Lately, I’ve been hearing a lot of complaints about the Connecticut Commission on Human Rights & Opportunities from both attorneys and clients. And I’ve come to one conclusion:
The CHRO Complaint Procedure needs a reboot.
Now, before you dismiss this as a critical column – let’s be clear. I like many reboots. Sure, the Superman Returns movie paled in comparison to the Christopher Reeve version, but I thought the new Star Trek reboot was pretty snazzy.
Why do movies go through reboots? Because the formula that had worked for the movie series for so long has just stopped working.
And right now, the process that the CHRO has created is just not working. It’s not working for individuals, it’s not working for companies and, I believe, it’s not really working well for the agency itself. (And note too that I’m not suggesting the agency itself needs a reboot — though some have argued for that — rather, it’s the process as mandated by the law that this post is addressing.)
A reboot doesn’t mean failure; it doesn’t mean to throw out the entire formula. The agency has made some good strides on public outreach, for example, under the new leadership team. It is closing cases at a good clip and the mediation process seems better than in years past with dedicated staff just for mediations.
And I wouldn’t go so far as to say we live in a post-modern age where it has completely outlived its usefulness.
But the complaint procedure which was reworked a few years ago just isn’t working for anyone. Here’s why:…
James “Larry” Foy passed away earlier this week. (His memorial service is scheduled for tomorrow in Southwick, Massachusetts.)
For those of us in Connecticut that were blessed with having had a case with him as an arbitrator or mediator — and there were many — his death will leave a substantial void.
Indeed, Larry …
Your former employee files suit against your company in federal court in Connecticut claiming that she is entitled to overtime under the Fair Labor Standards Act. You go to a settlement conference before a magistrate judge. After a few hours of back and forth negotiation, you reach a settlement with the ex-employee.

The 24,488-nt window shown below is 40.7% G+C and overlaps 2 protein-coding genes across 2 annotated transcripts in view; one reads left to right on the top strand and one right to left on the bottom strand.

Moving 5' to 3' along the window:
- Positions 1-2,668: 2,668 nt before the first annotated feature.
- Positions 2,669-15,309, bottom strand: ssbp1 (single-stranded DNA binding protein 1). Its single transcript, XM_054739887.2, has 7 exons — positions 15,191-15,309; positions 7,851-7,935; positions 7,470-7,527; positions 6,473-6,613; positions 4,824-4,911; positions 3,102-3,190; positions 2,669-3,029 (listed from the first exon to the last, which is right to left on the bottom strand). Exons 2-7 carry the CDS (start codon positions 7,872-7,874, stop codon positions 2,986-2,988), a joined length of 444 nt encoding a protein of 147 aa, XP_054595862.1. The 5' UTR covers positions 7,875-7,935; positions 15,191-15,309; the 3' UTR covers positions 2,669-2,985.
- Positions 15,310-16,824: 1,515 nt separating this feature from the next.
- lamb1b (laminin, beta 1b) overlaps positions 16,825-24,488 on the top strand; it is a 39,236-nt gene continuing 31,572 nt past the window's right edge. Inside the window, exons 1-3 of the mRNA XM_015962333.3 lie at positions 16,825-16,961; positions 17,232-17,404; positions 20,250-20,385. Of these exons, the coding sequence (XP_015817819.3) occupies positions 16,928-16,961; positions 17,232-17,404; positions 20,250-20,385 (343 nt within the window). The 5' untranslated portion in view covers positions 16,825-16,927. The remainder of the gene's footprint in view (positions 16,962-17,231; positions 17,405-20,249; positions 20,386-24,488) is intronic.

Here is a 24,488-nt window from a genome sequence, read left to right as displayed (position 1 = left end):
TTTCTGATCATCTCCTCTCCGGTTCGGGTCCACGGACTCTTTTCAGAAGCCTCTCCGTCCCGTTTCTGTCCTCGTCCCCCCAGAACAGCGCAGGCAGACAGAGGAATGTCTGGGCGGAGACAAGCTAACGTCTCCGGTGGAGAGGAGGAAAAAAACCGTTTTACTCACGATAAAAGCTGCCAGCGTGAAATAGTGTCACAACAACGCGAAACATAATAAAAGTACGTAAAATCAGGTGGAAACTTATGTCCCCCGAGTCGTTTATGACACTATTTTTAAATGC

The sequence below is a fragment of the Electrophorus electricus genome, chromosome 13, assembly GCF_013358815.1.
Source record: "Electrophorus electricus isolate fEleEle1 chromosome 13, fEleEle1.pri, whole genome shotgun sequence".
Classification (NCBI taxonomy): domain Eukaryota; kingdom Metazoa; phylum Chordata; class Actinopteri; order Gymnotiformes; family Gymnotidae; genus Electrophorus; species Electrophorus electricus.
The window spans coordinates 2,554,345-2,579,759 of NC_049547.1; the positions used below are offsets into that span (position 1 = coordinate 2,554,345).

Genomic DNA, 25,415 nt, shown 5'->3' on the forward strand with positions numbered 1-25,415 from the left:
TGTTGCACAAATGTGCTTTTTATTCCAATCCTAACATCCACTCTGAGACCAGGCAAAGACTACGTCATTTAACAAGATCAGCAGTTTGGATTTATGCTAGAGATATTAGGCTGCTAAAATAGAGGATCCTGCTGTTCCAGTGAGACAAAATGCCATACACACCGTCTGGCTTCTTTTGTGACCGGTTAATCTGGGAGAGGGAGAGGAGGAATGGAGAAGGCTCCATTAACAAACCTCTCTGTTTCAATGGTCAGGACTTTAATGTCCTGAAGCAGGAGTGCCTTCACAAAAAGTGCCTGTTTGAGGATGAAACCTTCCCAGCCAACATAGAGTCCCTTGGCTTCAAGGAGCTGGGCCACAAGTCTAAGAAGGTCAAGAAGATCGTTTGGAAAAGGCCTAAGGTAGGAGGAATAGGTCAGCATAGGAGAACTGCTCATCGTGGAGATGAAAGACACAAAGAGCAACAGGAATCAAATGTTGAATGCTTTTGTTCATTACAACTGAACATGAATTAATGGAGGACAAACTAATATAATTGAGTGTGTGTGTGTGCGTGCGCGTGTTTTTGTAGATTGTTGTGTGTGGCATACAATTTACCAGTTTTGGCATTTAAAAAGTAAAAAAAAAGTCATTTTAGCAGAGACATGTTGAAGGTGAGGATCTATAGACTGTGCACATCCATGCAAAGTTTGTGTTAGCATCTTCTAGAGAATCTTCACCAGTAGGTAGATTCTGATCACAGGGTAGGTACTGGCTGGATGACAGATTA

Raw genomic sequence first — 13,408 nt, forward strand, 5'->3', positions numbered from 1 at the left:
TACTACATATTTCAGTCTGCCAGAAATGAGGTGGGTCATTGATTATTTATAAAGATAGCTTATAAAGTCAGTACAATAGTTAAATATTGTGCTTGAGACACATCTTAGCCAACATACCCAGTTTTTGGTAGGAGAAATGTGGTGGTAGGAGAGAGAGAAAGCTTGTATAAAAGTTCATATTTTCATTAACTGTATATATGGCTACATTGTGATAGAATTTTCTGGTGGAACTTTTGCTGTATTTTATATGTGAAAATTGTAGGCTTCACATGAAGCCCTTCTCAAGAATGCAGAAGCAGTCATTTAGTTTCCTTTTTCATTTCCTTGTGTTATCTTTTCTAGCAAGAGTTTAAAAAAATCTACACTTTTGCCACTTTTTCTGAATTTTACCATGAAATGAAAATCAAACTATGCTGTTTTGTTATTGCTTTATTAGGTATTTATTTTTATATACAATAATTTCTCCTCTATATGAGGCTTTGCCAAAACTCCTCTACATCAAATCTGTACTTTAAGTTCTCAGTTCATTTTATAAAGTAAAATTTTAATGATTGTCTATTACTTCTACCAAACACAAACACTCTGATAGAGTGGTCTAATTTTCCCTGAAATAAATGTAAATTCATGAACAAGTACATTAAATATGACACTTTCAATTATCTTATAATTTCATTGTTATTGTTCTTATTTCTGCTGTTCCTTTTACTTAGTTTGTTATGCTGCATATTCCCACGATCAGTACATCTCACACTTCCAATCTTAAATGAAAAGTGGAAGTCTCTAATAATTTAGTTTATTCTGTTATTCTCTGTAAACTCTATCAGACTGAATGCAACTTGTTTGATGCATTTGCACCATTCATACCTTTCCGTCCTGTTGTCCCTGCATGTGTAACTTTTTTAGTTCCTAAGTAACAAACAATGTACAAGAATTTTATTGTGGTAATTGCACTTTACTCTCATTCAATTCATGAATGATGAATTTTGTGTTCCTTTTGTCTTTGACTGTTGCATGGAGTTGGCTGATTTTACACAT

Is judicial approval…
Earlier this week, I wrote about the perception among some that the CHRO has been retaining more cases for investigation by letting more cases through the Merit Assessment Review. These cases that used to be dismissed — mainly “frivolous” ones as I’ve collectively termed them — mean more headaches for employers who have to spend time and money defending against them.
(To simplify the blog post for readers, I labelled all these cases that had been dismissed at MAR together as “frivolous” even though there are technically different reasons why the CHRO may dismiss a case on Merit Assessment Review, including that there is “no reasonable possibility” that an investigation will lead to a reasonable cause finding of discrimination. )
In response to my blog post, CHRO Principal Attorney Charles Krich crafted a reply. While it is attached to the original blog post, I thought it notable enough that it warranted its own blog post. While he indicated that there were no statistics yet available, he “would not be surprised if fewer cases are being dismissed for no reasonable possibility” under the Merit Assessment Review.
Here’s his reply in full (my further comments are below):…
Continue Reading CHRO Attorney Agrees Emphasis at Agency “Has Shifted From MAR to Mediation”